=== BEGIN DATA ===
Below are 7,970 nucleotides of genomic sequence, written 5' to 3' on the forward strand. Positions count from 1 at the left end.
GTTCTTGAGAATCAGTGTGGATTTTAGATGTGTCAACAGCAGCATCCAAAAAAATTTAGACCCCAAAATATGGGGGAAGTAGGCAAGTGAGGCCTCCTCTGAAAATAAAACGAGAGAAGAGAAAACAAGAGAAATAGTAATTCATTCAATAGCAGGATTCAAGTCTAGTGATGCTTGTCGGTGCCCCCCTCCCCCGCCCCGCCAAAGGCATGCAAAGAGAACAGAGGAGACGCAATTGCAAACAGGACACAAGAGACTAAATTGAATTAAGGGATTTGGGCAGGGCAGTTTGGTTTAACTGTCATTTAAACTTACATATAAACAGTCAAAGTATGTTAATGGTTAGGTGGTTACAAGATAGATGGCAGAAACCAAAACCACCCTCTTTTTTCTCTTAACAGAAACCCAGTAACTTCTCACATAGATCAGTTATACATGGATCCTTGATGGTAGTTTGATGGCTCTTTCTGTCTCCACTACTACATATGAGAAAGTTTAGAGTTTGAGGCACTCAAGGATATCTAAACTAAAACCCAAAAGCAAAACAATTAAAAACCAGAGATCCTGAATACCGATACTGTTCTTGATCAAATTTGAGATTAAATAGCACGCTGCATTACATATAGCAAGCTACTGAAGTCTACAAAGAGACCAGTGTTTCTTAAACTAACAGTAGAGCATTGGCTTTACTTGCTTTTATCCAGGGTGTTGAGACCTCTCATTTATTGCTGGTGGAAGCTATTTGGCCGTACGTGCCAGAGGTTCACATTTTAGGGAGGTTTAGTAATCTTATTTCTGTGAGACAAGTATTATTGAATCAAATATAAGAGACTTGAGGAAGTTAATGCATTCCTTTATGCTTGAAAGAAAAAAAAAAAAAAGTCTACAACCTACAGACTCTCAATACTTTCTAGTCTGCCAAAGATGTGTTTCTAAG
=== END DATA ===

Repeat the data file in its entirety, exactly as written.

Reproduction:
Below are 7,970 nucleotides of genomic sequence, written 5' to 3' on the forward strand. Positions count from 1 at the left end.
GTTCTTGAGAATCAGTGTGGATTTTAGATGTGTCAACAGCAGCATCCAAAAAAATTTAGACCCCAAAATATGGGGGAAGTAGGCAAGTGAGGCCTCCTCTGAAAATAAAACGAGAGAAGAGAAAACAAGAGAAATAGTAATTCATTCAATAGCAGGATTCAAGTCTAGTGATGCTTGTCGGTGCCCCCCTCCCCCGCCCCGCCAAAGGCATGCAAAGAGAACAGAGGAGACGCAATTGCAAACAGGACACAAGAGACTAAATTGAATTAAGGGATTTGGGCAGGGCAGTTTGGTTTAACTGTCATTTAAACTTACATATAAACAGTCAAAGTATGTTAATGGTTAGGTGGTTACAAGATAGATGGCAGAAACCAAAACCACCCTCTTTTTTCTCTTAACAGAAACCCAGTAACTTCTCACATAGATCAGTTATACATGGATCCTTGATGGTAGTTTGATGGCTCTTTCTGTCTCCACTACTACATATGAGAAAGTTTAGAGTTTGAGGCACTCAAGGATATCTAAACTAAAACCCAAAAGCAAAACAATTAAAAACCAGAGATCCTGAATACCGATACTGTTCTTGATCAAATTTGAGATTAAATAGCACGCTGCATTACATATAGCAAGCTACTGAAGTCTACAAAGAGACCAGTGTTTCTTAAACTAACAGTAGAGCATTGGCTTTACTTGCTTTTATCCAGGGTGTTGAGACCTCTCATTTATTGCTGGTGGAAGCTATTTGGCCGTACGTGCCAGAGGTTCACATTTTAGGGAGGTTTAGTAATCTTATTTCTGTGAGACAAGTATTATTGAATCAAATATAAGAGACTTGAGGAAGTTAATGCATTCCTTTATGCTTGAAAGAAAAAAAAAAAAAAGTCTACAACCTACAGACTCTCAATACTTTCTAGTCTGCCAAAGATGTGTTTCTAAG